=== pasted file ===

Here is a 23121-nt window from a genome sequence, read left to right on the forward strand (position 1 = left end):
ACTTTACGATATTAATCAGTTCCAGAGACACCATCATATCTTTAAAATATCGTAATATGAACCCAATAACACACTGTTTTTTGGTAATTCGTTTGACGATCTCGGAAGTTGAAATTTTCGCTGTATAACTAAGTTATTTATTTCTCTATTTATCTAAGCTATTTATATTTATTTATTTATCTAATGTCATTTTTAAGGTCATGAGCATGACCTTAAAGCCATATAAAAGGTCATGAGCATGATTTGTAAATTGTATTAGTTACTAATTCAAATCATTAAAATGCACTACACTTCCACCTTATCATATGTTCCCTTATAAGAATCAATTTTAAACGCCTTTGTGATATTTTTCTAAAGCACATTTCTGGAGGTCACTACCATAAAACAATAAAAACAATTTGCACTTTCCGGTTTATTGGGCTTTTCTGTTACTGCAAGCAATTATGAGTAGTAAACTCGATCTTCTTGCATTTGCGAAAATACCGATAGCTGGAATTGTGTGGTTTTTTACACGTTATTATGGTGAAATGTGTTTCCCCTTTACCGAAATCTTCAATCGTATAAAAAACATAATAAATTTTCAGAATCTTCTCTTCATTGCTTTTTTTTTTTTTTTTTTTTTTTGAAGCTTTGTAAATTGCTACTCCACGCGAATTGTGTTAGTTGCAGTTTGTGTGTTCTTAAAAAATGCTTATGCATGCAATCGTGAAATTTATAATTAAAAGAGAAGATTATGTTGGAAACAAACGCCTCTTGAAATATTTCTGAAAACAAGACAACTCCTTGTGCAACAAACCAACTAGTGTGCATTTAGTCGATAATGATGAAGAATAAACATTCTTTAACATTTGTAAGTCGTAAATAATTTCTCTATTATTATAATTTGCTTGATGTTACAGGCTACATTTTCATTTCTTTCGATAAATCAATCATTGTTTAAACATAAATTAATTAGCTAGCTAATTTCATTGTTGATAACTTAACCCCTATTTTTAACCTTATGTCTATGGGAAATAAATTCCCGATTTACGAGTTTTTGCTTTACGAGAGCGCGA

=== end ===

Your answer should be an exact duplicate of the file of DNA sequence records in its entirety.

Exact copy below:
Here is a 23121-nt window from a genome sequence, read left to right on the forward strand (position 1 = left end):
ACTTTACGATATTAATCAGTTCCAGAGACACCATCATATCTTTAAAATATCGTAATATGAACCCAATAACACACTGTTTTTTGGTAATTCGTTTGACGATCTCGGAAGTTGAAATTTTCGCTGTATAACTAAGTTATTTATTTCTCTATTTATCTAAGCTATTTATATTTATTTATTTATCTAATGTCATTTTTAAGGTCATGAGCATGACCTTAAAGCCATATAAAAGGTCATGAGCATGATTTGTAAATTGTATTAGTTACTAATTCAAATCATTAAAATGCACTACACTTCCACCTTATCATATGTTCCCTTATAAGAATCAATTTTAAACGCCTTTGTGATATTTTTCTAAAGCACATTTCTGGAGGTCACTACCATAAAACAATAAAAACAATTTGCACTTTCCGGTTTATTGGGCTTTTCTGTTACTGCAAGCAATTATGAGTAGTAAACTCGATCTTCTTGCATTTGCGAAAATACCGATAGCTGGAATTGTGTGGTTTTTTACACGTTATTATGGTGAAATGTGTTTCCCCTTTACCGAAATCTTCAATCGTATAAAAAACATAATAAATTTTCAGAATCTTCTCTTCATTGCTTTTTTTTTTTTTTTTTTTTTTTGAAGCTTTGTAAATTGCTACTCCACGCGAATTGTGTTAGTTGCAGTTTGTGTGTTCTTAAAAAATGCTTATGCATGCAATCGTGAAATTTATAATTAAAAGAGAAGATTATGTTGGAAACAAACGCCTCTTGAAATATTTCTGAAAACAAGACAACTCCTTGTGCAACAAACCAACTAGTGTGCATTTAGTCGATAATGATGAAGAATAAACATTCTTTAACATTTGTAAGTCGTAAATAATTTCTCTATTATTATAATTTGCTTGATGTTACAGGCTACATTTTCATTTCTTTCGATAAATCAATCATTGTTTAAACATAAATTAATTAGCTAGCTAATTTCATTGTTGATAACTTAACCCCTATTTTTAACCTTATGTCTATGGGAAATAAATTCCCGATTTACGAGTTTTTGCTTTACGAGAGCGCGA